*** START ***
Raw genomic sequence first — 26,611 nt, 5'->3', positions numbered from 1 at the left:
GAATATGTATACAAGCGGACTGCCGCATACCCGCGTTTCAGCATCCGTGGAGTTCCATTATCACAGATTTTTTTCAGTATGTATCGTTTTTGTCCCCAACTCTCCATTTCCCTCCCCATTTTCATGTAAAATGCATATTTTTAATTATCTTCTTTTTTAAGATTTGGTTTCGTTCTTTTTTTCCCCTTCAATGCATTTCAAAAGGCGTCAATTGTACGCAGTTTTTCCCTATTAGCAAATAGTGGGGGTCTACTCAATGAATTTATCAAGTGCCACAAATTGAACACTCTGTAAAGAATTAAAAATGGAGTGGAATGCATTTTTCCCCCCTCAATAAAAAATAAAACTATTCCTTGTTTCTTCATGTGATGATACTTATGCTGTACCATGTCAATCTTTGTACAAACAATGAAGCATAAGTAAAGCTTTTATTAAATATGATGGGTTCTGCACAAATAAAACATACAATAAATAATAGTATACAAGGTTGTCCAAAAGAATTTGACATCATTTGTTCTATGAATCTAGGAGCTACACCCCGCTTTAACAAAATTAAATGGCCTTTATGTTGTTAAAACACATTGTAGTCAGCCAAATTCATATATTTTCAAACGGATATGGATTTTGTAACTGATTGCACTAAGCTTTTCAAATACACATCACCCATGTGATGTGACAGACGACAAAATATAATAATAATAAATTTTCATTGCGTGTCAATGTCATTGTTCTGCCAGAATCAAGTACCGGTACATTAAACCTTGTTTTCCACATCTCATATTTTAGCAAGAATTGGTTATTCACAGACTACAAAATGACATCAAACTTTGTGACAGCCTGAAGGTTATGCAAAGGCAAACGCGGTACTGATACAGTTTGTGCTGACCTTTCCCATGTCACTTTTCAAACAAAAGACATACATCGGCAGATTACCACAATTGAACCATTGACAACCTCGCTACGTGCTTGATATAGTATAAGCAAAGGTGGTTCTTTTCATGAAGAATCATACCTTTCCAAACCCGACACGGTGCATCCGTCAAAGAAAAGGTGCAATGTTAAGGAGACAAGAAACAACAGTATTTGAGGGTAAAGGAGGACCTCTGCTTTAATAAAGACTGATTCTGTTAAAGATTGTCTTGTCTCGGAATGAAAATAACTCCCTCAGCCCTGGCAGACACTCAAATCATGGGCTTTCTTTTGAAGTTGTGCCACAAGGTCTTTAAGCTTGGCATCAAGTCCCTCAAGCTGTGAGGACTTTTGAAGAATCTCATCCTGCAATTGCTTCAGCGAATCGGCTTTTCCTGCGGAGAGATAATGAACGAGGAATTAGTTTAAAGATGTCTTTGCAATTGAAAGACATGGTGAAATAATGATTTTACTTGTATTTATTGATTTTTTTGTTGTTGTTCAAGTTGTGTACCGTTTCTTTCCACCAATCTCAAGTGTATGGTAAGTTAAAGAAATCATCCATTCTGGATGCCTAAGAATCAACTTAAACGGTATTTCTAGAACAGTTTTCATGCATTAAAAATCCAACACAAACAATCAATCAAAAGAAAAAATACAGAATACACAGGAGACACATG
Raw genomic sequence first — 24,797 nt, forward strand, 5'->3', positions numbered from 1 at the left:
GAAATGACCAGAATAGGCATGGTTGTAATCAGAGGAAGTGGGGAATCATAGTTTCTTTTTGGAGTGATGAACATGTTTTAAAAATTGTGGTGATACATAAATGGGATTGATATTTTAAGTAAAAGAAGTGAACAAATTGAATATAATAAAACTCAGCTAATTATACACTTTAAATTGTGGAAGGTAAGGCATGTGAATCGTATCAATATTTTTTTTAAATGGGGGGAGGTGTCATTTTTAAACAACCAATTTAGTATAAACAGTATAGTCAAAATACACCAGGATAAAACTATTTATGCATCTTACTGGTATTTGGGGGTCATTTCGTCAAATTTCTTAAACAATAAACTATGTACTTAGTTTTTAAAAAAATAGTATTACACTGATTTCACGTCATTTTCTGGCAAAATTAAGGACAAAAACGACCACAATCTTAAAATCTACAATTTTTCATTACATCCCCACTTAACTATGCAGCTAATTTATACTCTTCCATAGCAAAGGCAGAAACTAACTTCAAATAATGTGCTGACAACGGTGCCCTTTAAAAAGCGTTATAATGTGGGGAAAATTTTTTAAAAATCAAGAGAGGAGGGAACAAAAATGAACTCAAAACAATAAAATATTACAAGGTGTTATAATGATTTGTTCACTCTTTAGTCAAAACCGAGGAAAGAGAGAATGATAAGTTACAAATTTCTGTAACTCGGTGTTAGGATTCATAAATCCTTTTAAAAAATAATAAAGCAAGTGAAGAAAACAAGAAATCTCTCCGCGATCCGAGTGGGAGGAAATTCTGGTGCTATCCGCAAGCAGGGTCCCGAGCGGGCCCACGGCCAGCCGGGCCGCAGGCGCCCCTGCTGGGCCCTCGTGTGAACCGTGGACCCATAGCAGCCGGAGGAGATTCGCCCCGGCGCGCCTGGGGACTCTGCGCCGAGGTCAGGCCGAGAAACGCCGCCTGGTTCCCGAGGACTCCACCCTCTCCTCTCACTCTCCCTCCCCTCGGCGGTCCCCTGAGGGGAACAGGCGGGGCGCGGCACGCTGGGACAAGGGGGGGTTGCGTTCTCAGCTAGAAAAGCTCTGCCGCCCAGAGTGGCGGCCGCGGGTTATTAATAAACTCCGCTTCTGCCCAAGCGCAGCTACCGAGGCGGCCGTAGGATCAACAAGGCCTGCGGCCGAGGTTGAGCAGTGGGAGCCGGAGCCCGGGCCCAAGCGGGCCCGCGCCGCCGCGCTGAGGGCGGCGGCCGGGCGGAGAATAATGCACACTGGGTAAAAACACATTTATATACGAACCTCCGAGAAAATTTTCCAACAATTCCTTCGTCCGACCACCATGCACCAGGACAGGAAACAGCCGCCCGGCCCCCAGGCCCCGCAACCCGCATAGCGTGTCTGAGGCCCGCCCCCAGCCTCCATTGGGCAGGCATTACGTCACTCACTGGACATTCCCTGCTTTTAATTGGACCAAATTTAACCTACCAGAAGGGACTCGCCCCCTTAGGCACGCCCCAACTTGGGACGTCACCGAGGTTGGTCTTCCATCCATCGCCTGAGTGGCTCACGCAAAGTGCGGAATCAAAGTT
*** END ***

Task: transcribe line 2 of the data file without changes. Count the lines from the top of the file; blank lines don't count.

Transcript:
GAATATGTATACAAGCGGACTGCCGCATACCCGCGTTTCAGCATCCGTGGAGTTCCATTATCACAGATTTTTTTCAGTATGTATCGTTTTTGTCCCCAACTCTCCATTTCCCTCCCCATTTTCATGTAAAATGCATATTTTTAATTATCTTCTTTTTTAAGATTTGGTTTCGTTCTTTTTTTCCCCTTCAATGCATTTCAAAAGGCGTCAATTGTACGCAGTTTTTCCCTATTAGCAAATAGTGGGGGTCTACTCAATGAATTTATCAAGTGCCACAAATTGAACACTCTGTAAAGAATTAAAAATGGAGTGGAATGCATTTTTCCCCCCTCAATAAAAAATAAAACTATTCCTTGTTTCTTCATGTGATGATACTTATGCTGTACCATGTCAATCTTTGTACAAACAATGAAGCATAAGTAAAGCTTTTATTAAATATGATGGGTTCTGCACAAATAAAACATACAATAAATAATAGTATACAAGGTTGTCCAAAAGAATTTGACATCATTTGTTCTATGAATCTAGGAGCTACACCCCGCTTTAACAAAATTAAATGGCCTTTATGTTGTTAAAACACATTGTAGTCAGCCAAATTCATATATTTTCAAACGGATATGGATTTTGTAACTGATTGCACTAAGCTTTTCAAATACACATCACCCATGTGATGTGACAGACGACAAAATATAATAATAATAAATTTTCATTGCGTGTCAATGTCATTGTTCTGCCAGAATCAAGTACCGGTACATTAAACCTTGTTTTCCACATCTCATATTTTAGCAAGAATTGGTTATTCACAGACTACAAAATGACATCAAACTTTGTGACAGCCTGAAGGTTATGCAAAGGCAAACGCGGTACTGATACAGTTTGTGCTGACCTTTCCCATGTCACTTTTCAAACAAAAGACATACATCGGCAGATTACCACAATTGAACCATTGACAACCTCGCTACGTGCTTGATATAGTATAAGCAAAGGTGGTTCTTTTCATGAAGAATCATACCTTTCCAAACCCGACACGGTGCATCCGTCAAAGAAAAGGTGCAATGTTAAGGAGACAAGAAACAACAGTATTTGAGGGTAAAGGAGGACCTCTGCTTTAATAAAGACTGATTCTGTTAAAGATTGTCTTGTCTCGGAATGAAAATAACTCCCTCAGCCCTGGCAGACACTCAAATCATGGGCTTTCTTTTGAAGTTGTGCCACAAGGTCTTTAAGCTTGGCATCAAGTCCCTCAAGCTGTGAGGACTTTTGAAGAATCTCATCCTGCAATTGCTTCAGCGAATCGGCTTTTCCTGCGGAGAGATAATGAACGAGGAATTAGTTTAAAGATGTCTTTGCAATTGAAAGACATGGTGAAATAATGATTTTACTTGTATTTATTGATTTTTTTGTTGTTGTTCAAGTTGTGTACCGTTTCTTTCCACCAATCTCAAGTGTATGGTAAGTTAAAGAAATCATCCATTCTGGATGCCTAAGAATCAACTTAAACGGTATTTCTAGAACAGTTTTCATGCATTAAAAATCCAACACAAACAATCAATCAAAAGAAAAAATACAGAATACACAGGAGACACATG